Do you have questions for GBCI?
Update: LEEDuser's interview with Sarah Alexander, with your questions, has been posted below.
If you had five minutes with the Director of LEED Certification for the Green Building Certification Institute (GBCI), what would you want to talk with her about? What questions would you ask or what feedback would you give?
I recently was on the phone with Sarah Alexander, who has that very title at GBCI, and mentioned that our members might have quite a few questions for her. She offered to take anything we could throw at her, with the help of her staff.
So, LEED users—please post any comments or questions for Sarah below. We will refer them to her, along with our own questions, and post a full interview here later. If you prefer your question or comment to be more anonymous, you can feel free to submit it through our contact form, which comes directly to me. We do reserve the right to filter out any inappropriate questions, and to interpret any questions that seem unclear.
LEEDuser's interview with Sarah Alexander and the LEED Certification staff at GBCI
1. Why does someone for the GBCI need to sign the owner-agent form, as it is unclear why the GBCI needs to be involved in a legal document between an owner and its agent? If GBCI does need to sign it, couldn't it do so as part of the design review, and not beforehand?
GBCI is currently required to sign the agency form in relation to the provision therein releasing the Agent from liability upon demonstration of authority. GBCI is currently reviewing its legal documents and associated processes with the intention of streamlining these aspects of the LEED-certification program—stay tuned!
2. What mechanism is in place to ensure that review comments are based on the requirements that were in place at the time of registration? The LEED Certification Policy Manual, Section 6.2, states that GBCI requires compliance with the version of the reference guide, including all published addenda, that was in place at the time of project registration. However, we have noticed that reviewers often make comments based on addenda that were issued after the date of registration, and sometimes even after the date that documentation was submitted.
Project teams are held to the technical requirements of the rating system in place at the time of registration (Rating System language & requirements, LEED Interpretations, Errata and Addenda etc.). If a reviewer is referencing an addendum that was posted after the project team has registered, this should only be as an educational comment for the project team’s information. In certain instances, the addenda/LEED Interpretation may be to the project team’s benefit.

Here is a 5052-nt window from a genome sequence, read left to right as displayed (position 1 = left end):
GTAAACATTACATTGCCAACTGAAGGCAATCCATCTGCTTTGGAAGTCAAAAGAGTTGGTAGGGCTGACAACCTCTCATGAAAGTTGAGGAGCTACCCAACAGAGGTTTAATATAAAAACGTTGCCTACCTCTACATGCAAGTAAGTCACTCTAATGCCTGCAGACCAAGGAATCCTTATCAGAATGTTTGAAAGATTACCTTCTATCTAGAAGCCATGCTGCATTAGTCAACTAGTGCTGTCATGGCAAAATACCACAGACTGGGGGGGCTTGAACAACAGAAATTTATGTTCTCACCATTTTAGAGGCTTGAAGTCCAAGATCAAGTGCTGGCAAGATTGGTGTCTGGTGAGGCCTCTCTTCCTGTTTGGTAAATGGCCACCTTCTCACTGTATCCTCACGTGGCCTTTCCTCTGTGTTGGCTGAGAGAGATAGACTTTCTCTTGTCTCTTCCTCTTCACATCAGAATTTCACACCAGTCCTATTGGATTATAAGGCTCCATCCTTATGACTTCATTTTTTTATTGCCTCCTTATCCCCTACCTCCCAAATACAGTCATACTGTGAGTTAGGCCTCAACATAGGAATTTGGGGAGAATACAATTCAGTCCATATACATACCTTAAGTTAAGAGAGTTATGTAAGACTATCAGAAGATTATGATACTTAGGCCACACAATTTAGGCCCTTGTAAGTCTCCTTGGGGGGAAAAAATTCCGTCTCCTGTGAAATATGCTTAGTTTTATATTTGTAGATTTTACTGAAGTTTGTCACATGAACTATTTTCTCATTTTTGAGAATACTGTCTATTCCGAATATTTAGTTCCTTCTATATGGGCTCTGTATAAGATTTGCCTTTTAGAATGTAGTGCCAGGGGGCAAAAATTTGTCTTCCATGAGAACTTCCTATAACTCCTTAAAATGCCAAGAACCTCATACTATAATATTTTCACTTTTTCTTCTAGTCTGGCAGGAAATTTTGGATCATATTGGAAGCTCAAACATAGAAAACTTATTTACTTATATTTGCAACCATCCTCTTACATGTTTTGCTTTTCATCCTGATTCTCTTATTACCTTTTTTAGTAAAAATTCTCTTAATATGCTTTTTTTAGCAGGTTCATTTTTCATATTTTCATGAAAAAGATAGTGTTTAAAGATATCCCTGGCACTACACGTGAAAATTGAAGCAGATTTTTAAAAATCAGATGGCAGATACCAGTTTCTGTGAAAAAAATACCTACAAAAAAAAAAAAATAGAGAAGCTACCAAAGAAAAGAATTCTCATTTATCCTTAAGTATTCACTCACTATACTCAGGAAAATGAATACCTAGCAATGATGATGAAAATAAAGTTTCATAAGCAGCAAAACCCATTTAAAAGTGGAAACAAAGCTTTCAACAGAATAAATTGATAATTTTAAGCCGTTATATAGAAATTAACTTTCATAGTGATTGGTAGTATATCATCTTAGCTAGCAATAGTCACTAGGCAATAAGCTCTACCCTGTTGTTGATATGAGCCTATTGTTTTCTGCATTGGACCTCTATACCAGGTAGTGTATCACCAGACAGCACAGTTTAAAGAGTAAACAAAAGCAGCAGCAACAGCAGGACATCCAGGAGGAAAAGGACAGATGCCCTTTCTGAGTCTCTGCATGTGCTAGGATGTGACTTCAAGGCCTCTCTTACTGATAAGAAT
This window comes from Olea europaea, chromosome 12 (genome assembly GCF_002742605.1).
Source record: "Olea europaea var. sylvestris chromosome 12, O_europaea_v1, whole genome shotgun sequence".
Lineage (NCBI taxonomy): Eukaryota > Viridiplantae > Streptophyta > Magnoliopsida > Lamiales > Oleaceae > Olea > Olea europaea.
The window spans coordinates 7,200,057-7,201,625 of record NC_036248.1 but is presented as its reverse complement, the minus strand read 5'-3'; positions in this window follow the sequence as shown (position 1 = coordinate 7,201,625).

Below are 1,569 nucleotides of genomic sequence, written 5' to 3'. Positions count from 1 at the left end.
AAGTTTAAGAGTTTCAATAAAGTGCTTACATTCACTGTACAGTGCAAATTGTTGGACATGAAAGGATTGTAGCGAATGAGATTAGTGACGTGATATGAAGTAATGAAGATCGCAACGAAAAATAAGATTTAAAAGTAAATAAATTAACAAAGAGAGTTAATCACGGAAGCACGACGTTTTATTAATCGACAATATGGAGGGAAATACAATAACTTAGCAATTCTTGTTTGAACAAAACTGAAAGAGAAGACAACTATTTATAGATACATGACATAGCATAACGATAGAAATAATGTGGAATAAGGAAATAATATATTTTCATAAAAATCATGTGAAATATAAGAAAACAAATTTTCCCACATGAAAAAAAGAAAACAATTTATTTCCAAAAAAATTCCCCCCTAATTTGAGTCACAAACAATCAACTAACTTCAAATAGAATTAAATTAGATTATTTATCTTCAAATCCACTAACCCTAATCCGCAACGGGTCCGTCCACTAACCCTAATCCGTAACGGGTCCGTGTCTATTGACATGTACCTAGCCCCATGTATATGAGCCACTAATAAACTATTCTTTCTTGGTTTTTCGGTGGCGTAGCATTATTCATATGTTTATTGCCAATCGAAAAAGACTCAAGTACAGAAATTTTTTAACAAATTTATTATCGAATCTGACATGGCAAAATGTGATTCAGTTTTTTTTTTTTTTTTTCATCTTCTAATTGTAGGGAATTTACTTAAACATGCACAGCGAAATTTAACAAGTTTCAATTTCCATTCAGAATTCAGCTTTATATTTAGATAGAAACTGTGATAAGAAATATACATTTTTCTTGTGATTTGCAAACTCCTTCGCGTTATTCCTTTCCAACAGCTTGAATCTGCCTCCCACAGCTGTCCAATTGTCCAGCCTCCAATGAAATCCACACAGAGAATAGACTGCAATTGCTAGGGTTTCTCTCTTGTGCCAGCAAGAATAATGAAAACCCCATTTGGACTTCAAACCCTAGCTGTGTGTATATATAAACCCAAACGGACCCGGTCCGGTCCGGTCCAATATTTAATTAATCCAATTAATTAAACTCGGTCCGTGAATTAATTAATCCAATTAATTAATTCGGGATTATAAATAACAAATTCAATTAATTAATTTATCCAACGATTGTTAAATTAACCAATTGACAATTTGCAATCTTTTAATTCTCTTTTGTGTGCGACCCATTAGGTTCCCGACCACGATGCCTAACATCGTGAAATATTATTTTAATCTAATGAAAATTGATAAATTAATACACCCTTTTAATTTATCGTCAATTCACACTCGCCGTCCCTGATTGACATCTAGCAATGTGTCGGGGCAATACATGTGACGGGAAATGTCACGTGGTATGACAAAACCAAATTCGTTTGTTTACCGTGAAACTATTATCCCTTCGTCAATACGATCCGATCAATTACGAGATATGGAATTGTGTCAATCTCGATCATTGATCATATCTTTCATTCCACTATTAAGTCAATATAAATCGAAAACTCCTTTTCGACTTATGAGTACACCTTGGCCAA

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If a project team believes that a reviewer has inappropriately referenced guidance documentation published after the project’s registration date, please do bring that to our attention (GBCI Certification Contact Us page). Occasionally, USGBC will publish clarifications of credit requirements (for example LEED-CI EAc1.3) and these apply to all projects regardless of registration date as they are not considered to be a change to existing requirements, rather they are simply further explaining those requirements.
3. Will LEED 2012 rely on the existing LEED Online v3 platform, or will a new system be implemented? How is the GBCI IT team working with key technology vendors (e.g. Adobe, Google, Apple) to ensure that non-compatibility issues like the one with the recent Adobe 10.1.3 update won't be repeated?
We passed this question along to our colleagues within the LEED Online development team at USGBC who are responsible for LEED Online; they have confirmed that LEED 2012 will be built upon the same LEED Online v3 software platform. The development team is leveraging all the work done to-date, to further streamline processes and improve the user experience.
They further comment that although technology glitches as introduced in Adobe 10.1.2 update are beyond our organization’s control, they are proactively testing LEED Online for all known versions of browsers, plug-ins and tools to verify stability and support. USGBC’s development team is committed to providing a solid platform that enables certification of green buildings to further the mission of USGBC and GBCI.